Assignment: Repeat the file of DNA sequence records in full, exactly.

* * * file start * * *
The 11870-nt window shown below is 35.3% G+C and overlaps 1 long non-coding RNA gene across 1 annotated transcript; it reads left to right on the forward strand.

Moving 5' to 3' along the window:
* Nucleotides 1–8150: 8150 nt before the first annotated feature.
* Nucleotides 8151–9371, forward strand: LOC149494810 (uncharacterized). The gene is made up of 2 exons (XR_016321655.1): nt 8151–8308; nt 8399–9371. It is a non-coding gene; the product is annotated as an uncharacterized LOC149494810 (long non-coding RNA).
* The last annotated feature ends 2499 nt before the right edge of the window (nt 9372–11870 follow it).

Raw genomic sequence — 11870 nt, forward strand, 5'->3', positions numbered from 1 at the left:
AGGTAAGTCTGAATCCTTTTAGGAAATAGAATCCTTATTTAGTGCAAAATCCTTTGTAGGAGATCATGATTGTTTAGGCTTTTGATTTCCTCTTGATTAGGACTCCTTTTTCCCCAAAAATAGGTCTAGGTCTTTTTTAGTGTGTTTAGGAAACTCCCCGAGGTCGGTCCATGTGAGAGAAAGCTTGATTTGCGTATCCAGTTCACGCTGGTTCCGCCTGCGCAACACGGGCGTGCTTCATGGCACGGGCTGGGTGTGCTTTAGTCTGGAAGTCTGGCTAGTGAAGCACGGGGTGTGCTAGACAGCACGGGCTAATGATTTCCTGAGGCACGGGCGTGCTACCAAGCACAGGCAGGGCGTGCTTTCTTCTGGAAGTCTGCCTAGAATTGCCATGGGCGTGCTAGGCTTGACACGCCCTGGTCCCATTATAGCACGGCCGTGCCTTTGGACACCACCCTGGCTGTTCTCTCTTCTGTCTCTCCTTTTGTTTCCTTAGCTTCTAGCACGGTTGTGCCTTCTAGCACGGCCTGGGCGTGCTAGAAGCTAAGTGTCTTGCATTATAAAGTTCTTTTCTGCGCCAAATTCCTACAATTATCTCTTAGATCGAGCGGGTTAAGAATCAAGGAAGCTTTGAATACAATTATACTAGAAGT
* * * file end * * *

The 11870-nt window shown below is 35.3% G+C and overlaps 1 long non-coding RNA gene across 1 annotated transcript; it reads left to right on the forward strand.

Moving 5' to 3' along the window:
* Nucleotides 1–8150: 8150 nt before the first annotated feature.
* Nucleotides 8151–9371, forward strand: LOC149494810 (uncharacterized). The gene is made up of 2 exons (XR_016321655.1): nt 8151–8308; nt 8399–9371. It is a non-coding gene; the product is annotated as an uncharacterized LOC149494810 (long non-coding RNA).
* The last annotated feature ends 2499 nt before the right edge of the window (nt 9372–11870 follow it).

Raw genomic sequence — 11870 nt, forward strand, 5'->3', positions numbered from 1 at the left:
AGGTAAGTCTGAATCCTTTTAGGAAATAGAATCCTTATTTAGTGCAAAATCCTTTGTAGGAGATCATGATTGTTTAGGCTTTTGATTTCCTCTTGATTAGGACTCCTTTTTCCCCAAAAATAGGTCTAGGTCTTTTTTAGTGTGTTTAGGAAACTCCCCGAGGTCGGTCCATGTGAGAGAAAGCTTGATTTGCGTATCCAGTTCACGCTGGTTCCGCCTGCGCAACACGGGCGTGCTTCATGGCACGGGCTGGGTGTGCTTTAGTCTGGAAGTCTGGCTAGTGAAGCACGGGGTGTGCTAGACAGCACGGGCTAATGATTTCCTGAGGCACGGGCGTGCTACCAAGCACAGGCAGGGCGTGCTTTCTTCTGGAAGTCTGCCTAGAATTGCCATGGGCGTGCTAGGCTTGACACGCCCTGGTCCCATTATAGCACGGCCGTGCCTTTGGACACCACCCTGGCTGTTCTCTCTTCTGTCTCTCCTTTTGTTTCCTTAGCTTCTAGCACGGTTGTGCCTTCTAGCACGGCCTGGGCGTGCTAGAAGCTAAGTGTCTTGCATTATAAAGTTCTTTTCTGCGCCAAATTCCTACAATTATCTCTTAGATCGAGCGGGTTAAGAATCAAGGAAGCTTTGAATACAATTATACTAGAAGT